Does he find himself having to take up certain positions? He doesn’t think so. “I’m a professional loudmouth, I don’t really have any power or anything”. Is that so true? He does have a meme page, and his “build more bloody houses” quote, is a stalwart in the YIMBY crowd. Perhaps not: “Don’t mistake the fact that a few hundred people on the internet have running jokes about me for actual fame or influence or anything”. While he no longer feels as though his writing falls into a vacuum, he doesn’t wish to become some political figurehead for the housing crisis. But what if it comes with the territory? Don’t journalists like Elledge measure how well they’re doing by how hot people think their takes are? “It depends what you think the job is. I sometimes worry about the fact that I’m not doing as much proper reporting as I feel I should. Writing a funny hot take isn’t challenging, if it’s something you do regularly. But going out and breaking stories or learning about how stuff works is far more intellectually challenging, and because it’s harder to get people to click on that stuff, it’s far more satisfying when they do.”

Elledge is happy to acknowledge his good luck: “It’s a great privilege to be able to go: “hey internet, I’ve got an opinion!”, and have people read it, because there were many years when that wasn’t true for me”. However, he accepts that there’s still a disconnect between the social value of news stories and their readership: “There are more clicks, and therefore more ad revenue, in hot takes. You look at the cost of generating these things against their likely income, and that’s why a lot of publications do a lot of hot takes”. It all comes down to engagement: “it’s the button they can press that will get them the audience. I’ve done plenty of it too, I’m sure: you realise that if you press a particular button, like “god, if only housing were cheaper”, or “wouldn’t it be good if we stopped Brexit”. Whether social media or actual media, they’re both a reflection of human nature”. When editing, Elledge tries to mix more informal content with serious investigative pieces, to give readers a more balanced diet. However, he tends to write in a casual style. Does that simply play better nowadays? “I’ve discovered that people respond well to an institution speaking with a human voice. You have to be careful with that, because it can get you into an enormous amount of trouble if you do it wrong. But I could literally see there were better pickups on tweets that were clearly coming from a person, instead of just ‘this is a headline, produced by a magazine’”. While some of Elledge’s material is more serious, he tries to keep his style consistent: “I still try and make it chatty and accessible, but it’s not just ‘lol what have those twats done now’”.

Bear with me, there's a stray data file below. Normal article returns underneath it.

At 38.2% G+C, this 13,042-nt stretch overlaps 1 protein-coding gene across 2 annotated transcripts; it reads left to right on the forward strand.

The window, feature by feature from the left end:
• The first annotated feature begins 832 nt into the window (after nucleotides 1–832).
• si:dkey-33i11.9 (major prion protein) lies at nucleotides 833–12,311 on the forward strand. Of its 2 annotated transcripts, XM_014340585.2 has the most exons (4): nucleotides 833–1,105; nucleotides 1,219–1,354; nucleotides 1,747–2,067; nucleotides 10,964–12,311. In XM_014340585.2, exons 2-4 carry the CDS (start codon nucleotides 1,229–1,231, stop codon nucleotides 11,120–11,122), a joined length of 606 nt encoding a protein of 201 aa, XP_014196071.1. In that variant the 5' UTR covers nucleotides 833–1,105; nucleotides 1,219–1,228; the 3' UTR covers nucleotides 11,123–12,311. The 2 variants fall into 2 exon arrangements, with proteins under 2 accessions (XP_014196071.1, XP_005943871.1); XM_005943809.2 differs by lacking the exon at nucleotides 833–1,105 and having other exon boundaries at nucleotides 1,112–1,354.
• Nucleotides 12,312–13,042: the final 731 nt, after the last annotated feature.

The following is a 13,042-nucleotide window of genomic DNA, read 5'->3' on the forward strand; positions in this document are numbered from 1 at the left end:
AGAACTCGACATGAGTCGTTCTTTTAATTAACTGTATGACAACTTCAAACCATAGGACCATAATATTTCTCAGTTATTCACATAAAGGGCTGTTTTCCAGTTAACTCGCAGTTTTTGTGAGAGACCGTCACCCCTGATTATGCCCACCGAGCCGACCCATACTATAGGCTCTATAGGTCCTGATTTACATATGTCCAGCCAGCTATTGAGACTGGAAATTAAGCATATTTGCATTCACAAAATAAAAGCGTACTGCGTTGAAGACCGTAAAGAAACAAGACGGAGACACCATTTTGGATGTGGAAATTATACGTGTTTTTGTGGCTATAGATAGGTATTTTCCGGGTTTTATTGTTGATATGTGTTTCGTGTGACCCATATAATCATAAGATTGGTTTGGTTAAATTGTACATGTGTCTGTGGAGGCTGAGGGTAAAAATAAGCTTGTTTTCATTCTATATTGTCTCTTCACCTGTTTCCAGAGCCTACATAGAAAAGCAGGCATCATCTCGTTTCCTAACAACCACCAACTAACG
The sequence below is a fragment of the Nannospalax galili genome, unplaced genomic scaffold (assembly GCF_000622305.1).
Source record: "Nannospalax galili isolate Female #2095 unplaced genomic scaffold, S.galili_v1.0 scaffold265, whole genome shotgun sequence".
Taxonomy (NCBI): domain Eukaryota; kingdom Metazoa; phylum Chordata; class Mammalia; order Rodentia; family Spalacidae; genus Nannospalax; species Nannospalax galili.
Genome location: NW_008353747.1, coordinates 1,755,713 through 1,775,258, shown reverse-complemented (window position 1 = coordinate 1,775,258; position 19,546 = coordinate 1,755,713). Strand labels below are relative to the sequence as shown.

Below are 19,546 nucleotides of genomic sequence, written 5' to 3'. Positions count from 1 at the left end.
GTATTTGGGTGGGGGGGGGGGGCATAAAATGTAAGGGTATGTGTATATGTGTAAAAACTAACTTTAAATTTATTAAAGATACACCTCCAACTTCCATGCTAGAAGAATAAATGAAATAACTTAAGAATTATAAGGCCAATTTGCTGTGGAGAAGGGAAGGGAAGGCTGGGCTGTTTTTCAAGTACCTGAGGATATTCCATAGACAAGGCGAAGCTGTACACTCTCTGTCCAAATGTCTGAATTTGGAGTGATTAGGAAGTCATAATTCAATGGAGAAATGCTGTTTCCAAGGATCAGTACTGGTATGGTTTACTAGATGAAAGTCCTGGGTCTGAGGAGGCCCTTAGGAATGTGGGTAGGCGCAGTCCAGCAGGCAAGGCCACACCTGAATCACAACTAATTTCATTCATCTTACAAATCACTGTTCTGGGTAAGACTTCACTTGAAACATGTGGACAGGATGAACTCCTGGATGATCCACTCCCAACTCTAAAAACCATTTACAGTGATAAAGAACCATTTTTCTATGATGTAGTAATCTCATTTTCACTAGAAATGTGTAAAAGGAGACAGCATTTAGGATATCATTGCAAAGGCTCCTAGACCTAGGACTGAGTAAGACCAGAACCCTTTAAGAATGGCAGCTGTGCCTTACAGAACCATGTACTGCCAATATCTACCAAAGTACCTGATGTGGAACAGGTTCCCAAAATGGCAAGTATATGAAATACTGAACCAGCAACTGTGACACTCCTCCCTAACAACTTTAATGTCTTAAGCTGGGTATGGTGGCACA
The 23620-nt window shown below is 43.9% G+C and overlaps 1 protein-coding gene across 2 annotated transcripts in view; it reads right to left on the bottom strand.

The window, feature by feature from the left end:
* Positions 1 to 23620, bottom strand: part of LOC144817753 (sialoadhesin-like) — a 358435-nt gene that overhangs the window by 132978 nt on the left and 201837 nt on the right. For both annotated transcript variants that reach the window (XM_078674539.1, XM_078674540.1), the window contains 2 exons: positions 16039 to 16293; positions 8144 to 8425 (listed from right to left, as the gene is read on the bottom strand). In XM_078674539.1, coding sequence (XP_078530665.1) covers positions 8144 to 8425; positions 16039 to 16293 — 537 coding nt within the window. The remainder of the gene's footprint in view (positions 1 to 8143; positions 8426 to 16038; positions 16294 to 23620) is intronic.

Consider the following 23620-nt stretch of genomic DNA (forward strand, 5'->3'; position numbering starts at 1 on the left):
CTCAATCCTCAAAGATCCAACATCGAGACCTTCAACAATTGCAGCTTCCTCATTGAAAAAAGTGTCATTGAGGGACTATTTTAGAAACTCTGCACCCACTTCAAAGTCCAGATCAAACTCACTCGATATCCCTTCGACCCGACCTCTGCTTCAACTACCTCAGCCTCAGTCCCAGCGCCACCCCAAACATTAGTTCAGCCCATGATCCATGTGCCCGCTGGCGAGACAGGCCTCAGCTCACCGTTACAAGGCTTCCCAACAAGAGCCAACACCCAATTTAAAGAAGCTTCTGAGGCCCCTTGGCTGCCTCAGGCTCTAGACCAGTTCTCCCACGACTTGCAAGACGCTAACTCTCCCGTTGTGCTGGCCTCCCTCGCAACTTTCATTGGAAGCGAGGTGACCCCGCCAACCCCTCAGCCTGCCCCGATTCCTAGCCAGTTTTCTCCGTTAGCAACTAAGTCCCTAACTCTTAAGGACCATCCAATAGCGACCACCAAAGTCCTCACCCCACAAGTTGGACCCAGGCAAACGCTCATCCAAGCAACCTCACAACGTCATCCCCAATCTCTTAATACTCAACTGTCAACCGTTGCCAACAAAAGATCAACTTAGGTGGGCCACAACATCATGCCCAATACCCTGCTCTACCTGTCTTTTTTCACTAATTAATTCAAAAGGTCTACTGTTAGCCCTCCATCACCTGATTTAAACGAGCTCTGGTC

The last phrase gets me thinking about the typical remark you hear on social media. Nowadays, many people, writers especially, are abstaining from Twitter for mental health reasons. Does Elledge see that as a problem, when Twitter is so ingrained in becoming a journalist? “I think it’s sad that people feel the need to withdraw, but it’s probably understandable. Occasionally I’ll find people – I don’t know who they are but they hate my guts – I think, “what have I done to upset you so much”, but that’s a rarity. It’s a function of privilege, being a white bloke on the cusp of middle age. I’m still having a good time, and it’s been such a huge part of my transition from writing obscure stuff in obscure magazines to getting to write silly stuff that I have an affection for. But if you look at the mentions of any of our female journalists, particularly the ones that express a lot of opinions, you see that women get it a hundred times worse than men ever do. I know a few women who have mentions set to followers only, and I can totally see why. But it can be difficult to resist the urge to check what people are saying about you; if you know that every day, there’s this box where people are abusing you, it must be difficult psychologically”.

Again, he knows he’s lucky to not face the discrimination of some of his peers. “My experience of writing on the internet has been much more positive than negative, but that’s in large part because I’m a bloke and I write about nerdy stuff a lot of the time. Generally, ‘train Twitter’ is quite nice”. If meeting Elledge is testament to anything, it’s that any good journalist should always remember where they’ve come from – and where they’ve still got to go: “It’s important to be self aware, and keep in mind what you don’t know”.

Featured Image Credit: Facebook / Jonn Elledge Memes for Housing Deprived Teens